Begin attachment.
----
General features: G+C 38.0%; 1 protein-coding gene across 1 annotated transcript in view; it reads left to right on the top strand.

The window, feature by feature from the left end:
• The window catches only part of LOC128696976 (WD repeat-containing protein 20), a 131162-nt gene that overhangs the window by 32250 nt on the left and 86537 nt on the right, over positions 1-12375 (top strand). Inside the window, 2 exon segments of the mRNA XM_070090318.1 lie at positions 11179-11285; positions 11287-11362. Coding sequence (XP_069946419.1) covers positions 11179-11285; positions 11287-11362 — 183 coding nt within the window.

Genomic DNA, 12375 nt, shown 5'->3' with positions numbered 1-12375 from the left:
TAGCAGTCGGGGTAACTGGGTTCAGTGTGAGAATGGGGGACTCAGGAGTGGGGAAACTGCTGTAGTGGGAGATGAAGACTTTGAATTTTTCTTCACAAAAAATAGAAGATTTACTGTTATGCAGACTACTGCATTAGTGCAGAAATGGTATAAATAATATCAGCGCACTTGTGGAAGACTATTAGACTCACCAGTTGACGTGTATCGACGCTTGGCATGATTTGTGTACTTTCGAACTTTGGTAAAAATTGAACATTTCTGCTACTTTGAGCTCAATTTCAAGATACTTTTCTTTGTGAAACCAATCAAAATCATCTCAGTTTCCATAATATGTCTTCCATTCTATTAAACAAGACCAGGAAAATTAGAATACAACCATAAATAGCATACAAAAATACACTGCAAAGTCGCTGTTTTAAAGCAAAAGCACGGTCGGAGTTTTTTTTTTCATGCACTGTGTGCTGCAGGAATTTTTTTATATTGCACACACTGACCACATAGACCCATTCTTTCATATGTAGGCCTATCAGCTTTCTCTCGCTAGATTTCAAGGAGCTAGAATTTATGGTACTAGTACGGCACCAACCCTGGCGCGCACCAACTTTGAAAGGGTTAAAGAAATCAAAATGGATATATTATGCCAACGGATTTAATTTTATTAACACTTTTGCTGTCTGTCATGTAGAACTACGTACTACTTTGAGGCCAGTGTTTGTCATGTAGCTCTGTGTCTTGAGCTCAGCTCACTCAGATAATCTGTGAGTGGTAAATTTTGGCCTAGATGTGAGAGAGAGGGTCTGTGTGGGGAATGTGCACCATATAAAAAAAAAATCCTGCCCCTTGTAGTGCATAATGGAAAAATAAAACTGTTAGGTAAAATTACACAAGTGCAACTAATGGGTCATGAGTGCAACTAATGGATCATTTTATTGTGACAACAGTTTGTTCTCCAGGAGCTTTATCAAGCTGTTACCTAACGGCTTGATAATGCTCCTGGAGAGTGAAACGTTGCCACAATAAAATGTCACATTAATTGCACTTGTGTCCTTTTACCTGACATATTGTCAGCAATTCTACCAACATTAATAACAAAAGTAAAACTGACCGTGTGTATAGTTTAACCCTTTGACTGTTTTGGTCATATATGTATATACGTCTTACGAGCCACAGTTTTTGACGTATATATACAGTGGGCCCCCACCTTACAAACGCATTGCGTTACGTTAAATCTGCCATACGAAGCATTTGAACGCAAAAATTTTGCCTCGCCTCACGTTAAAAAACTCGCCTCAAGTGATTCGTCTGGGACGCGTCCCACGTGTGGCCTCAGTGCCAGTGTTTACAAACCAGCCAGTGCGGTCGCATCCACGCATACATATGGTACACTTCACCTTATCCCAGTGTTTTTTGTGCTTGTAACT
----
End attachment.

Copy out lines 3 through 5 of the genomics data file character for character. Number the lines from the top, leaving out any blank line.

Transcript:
• The window catches only part of LOC128696976 (WD repeat-containing protein 20), a 131162-nt gene that overhangs the window by 32250 nt on the left and 86537 nt on the right, over positions 1-12375 (top strand). Inside the window, 2 exon segments of the mRNA XM_070090318.1 lie at positions 11179-11285; positions 11287-11362. Coding sequence (XP_069946419.1) covers positions 11179-11285; positions 11287-11362 — 183 coding nt within the window.

Genomic DNA, 12375 nt, shown 5'->3' with positions numbered 1-12375 from the left:
TAGCAGTCGGGGTAACTGGGTTCAGTGTGAGAATGGGGGACTCAGGAGTGGGGAAACTGCTGTAGTGGGAGATGAAGACTTTGAATTTTTCTTCACAAAAAATAGAAGATTTACTGTTATGCAGACTACTGCATTAGTGCAGAAATGGTATAAATAATATCAGCGCACTTGTGGAAGACTATTAGACTCACCAGTTGACGTGTATCGACGCTTGGCATGATTTGTGTACTTTCGAACTTTGGTAAAAATTGAACATTTCTGCTACTTTGAGCTCAATTTCAAGATACTTTTCTTTGTGAAACCAATCAAAATCATCTCAGTTTCCATAATATGTCTTCCATTCTATTAAACAAGACCAGGAAAATTAGAATACAACCATAAATAGCATACAAAAATACACTGCAAAGTCGCTGTTTTAAAGCAAAAGCACGGTCGGAGTTTTTTTTTTCATGCACTGTGTGCTGCAGGAATTTTTTTATATTGCACACACTGACCACATAGACCCATTCTTTCATATGTAGGCCTATCAGCTTTCTCTCGCTAGATTTCAAGGAGCTAGAATTTATGGTACTAGTACGGCACCAACCCTGGCGCGCACCAACTTTGAAAGGGTTAAAGAAATCAAAATGGATATATTATGCCAACGGATTTAATTTTATTAACACTTTTGCTGTCTGTCATGTAGAACTACGTACTACTTTGAGGCCAGTGTTTGTCATGTAGCTCTGTGTCTTGAGCTCAGCTCACTCAGATAATCTGTGAGTGGTAAATTTTGGCCTAGATGTGAGAGAGAGGGTCTGTGTGGGGAATGTGCACCATATAAAAAAAAAATCCTGCCCCTTGTAGTGCATAATGGAAAAATAAAACTGTTAGGTAAAATTACACAAGTGCAACTAATGGGTCATGAGTGCAACTAATGGATCATTTTATTGTGACAACAGTTTGTTCTCCAGGAGCTTTATCAAGCTGTTACCTAACGGCTTGATAATGCTCCTGGAGAGTGAAACGTTGCCACAATAAAATGTCACATTAATTGCACTTGTGTCCTTTTACCTGACATATTGTCAGCAATTCTACCAACATTAATAACAAAAGTAAAACTGACCGTGTGTATAGTTTAACCCTTTGACTGTTTTGGTCATATATGTATATACGTCTTACGAGCCACAGTTTTTGACGTATATATACAGTGGGCCCCCACCTTACAAACGCATTGCGTTACGTTAAATCTGCCATACGAAGCATTTGAACGCAAAAATTTTGCCTCGCCTCACGTTAAAAAACTCGCCTCAAGTGATTCGTCTGGGACGCGTCCCACGTGTGGCCTCAGTGCCAGTGTTTACAAACCAGCCAGTGCGGTCGCATCCACGCATACATATGGTACACTTCACCTTATCCCAGTGTTTTTTGTGCTTGTAACT